It would therefore be desirable to provide an apparatus and method for Braille instruction that renders the learning process more enjoyable, interesting and motivational, provides both tactile and auditory stimuli or feedback, provides instruction in both the formation of Braille-based alphanumeric characters and the use of the keyboard typically employed in manual Braille writers, reduces the degree of oversight required from an instructor, conditions finger movements, and/or provides other advantages.

SUMMARY

According to one embodiment, an apparatus is provided for use in instructing a user to communicate in Braille. The apparatus comprises a frame, a plurality of tactile switching devices mounted at the frame, and electronic circuitry supported by the frame. Each tactile switching device is depressible by the user between a raised position for emulating a raised Braille dot and a lowered position. The electronic circuitry comprises an audio output device. The circuitry communicates with the switching devices for producing an auditory output for emission by the audio output device in response to a combination of switching devices selectively activated by a user. The auditory output corresponds to the Braille character represented by the combination of activated switching devices.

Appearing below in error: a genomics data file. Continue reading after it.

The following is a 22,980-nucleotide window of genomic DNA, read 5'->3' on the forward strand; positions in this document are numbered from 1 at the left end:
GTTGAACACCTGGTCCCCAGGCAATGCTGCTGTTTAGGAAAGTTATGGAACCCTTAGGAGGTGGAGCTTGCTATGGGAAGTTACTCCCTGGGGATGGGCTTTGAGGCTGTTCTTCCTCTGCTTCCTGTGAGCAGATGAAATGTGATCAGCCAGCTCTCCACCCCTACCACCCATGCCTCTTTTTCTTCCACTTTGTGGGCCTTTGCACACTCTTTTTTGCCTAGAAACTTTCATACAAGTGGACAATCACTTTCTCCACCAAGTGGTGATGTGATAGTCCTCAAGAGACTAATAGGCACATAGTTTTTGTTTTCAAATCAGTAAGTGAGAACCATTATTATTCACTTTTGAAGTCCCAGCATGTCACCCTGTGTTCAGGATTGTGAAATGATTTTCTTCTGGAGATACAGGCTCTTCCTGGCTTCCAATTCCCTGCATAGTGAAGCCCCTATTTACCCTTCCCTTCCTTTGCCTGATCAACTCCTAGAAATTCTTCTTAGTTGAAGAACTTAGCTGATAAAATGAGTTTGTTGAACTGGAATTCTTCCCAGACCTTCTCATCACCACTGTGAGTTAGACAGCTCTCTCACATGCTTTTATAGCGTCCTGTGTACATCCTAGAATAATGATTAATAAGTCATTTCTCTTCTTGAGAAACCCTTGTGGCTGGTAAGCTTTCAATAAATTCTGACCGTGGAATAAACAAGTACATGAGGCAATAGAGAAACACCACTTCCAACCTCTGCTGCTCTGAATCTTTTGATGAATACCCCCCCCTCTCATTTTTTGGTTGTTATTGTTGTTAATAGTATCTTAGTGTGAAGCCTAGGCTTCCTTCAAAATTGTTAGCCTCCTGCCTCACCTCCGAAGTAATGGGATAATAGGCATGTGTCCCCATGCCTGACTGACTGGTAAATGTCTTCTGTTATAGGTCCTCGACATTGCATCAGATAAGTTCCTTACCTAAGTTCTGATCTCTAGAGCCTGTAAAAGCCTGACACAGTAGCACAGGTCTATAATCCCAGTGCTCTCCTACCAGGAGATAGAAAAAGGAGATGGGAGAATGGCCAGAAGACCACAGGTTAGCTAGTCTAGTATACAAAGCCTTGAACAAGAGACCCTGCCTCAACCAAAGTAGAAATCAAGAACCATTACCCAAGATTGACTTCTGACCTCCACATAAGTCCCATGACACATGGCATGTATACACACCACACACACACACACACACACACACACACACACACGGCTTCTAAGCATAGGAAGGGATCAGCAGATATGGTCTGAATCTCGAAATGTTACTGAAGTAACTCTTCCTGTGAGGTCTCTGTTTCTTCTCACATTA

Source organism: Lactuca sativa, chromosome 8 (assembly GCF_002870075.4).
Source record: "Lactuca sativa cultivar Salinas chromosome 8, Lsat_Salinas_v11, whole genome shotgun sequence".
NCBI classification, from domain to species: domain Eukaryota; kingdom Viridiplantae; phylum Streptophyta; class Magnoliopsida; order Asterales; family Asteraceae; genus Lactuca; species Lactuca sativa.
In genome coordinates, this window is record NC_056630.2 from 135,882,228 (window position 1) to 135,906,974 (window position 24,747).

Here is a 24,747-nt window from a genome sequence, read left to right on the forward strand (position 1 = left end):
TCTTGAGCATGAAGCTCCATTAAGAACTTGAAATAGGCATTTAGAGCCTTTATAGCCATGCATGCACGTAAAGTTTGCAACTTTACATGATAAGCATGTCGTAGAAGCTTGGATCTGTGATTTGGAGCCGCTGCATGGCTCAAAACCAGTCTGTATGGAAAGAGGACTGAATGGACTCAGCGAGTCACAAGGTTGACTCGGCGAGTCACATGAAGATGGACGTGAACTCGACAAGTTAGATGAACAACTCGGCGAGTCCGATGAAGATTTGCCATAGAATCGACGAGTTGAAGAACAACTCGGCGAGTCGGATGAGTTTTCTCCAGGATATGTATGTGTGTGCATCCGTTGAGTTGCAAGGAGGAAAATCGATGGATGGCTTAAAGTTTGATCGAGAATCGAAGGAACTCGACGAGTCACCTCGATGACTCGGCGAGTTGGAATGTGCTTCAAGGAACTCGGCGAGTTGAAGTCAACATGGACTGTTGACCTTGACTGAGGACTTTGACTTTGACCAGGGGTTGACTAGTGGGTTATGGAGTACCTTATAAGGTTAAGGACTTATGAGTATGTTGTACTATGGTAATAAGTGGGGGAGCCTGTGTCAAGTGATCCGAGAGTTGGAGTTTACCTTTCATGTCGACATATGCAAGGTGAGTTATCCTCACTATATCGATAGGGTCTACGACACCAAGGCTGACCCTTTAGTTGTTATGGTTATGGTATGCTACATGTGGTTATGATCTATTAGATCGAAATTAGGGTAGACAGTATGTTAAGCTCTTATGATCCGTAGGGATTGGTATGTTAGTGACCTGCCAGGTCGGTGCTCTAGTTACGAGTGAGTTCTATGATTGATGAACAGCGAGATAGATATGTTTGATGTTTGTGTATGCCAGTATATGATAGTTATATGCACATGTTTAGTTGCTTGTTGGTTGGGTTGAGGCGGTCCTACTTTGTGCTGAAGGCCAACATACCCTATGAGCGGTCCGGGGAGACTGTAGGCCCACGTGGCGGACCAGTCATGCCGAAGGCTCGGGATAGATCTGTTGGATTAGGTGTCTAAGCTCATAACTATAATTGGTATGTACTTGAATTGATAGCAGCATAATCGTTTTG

According to one aspect of this embodiment, the circuitry comprises a control device and a playback device. The control device receives a user input produced by the combination of switching devices selectively activated by the user, and sends a control signal based on the user input received. The playback device stores a plurality of different auditory outputs, receives the control signal sent from the control device, and sends a selected auditory output to the audio output device based on the control signal received from the control device.

According to another embodiment, an apparatus is provided for use in instructing a user to communicate in Braille. The apparatus comprises a frame, a plurality of switching devices, a pair of arms, and electronic circuitry. The switching devices can be selectively activated by a user to represent one or more raised Braille dots. The pair of arms are pivotably coupled to the frame. Each arm supports at least three of the switching devices. The pair of arms are rotatable along the frame between a first position at which the arms are generally in parallel relation and the switching devices are arranged in a 3×2 array of Braille dots for emulating a Braille cell, and a second position at which the arms are pivoted outwardly from each other in a 1×6 row of Braille dots for emulating a Braille writer. The electronic circuitry is supported by the frame and comprises an audio output device. The circuitry communicates with the switching devices for producing an auditory output for emission by the audio output device in response to a combination of switching devices selectively activated by a user. The auditory output corresponds to the Braille character represented by the combination of activated switching devices.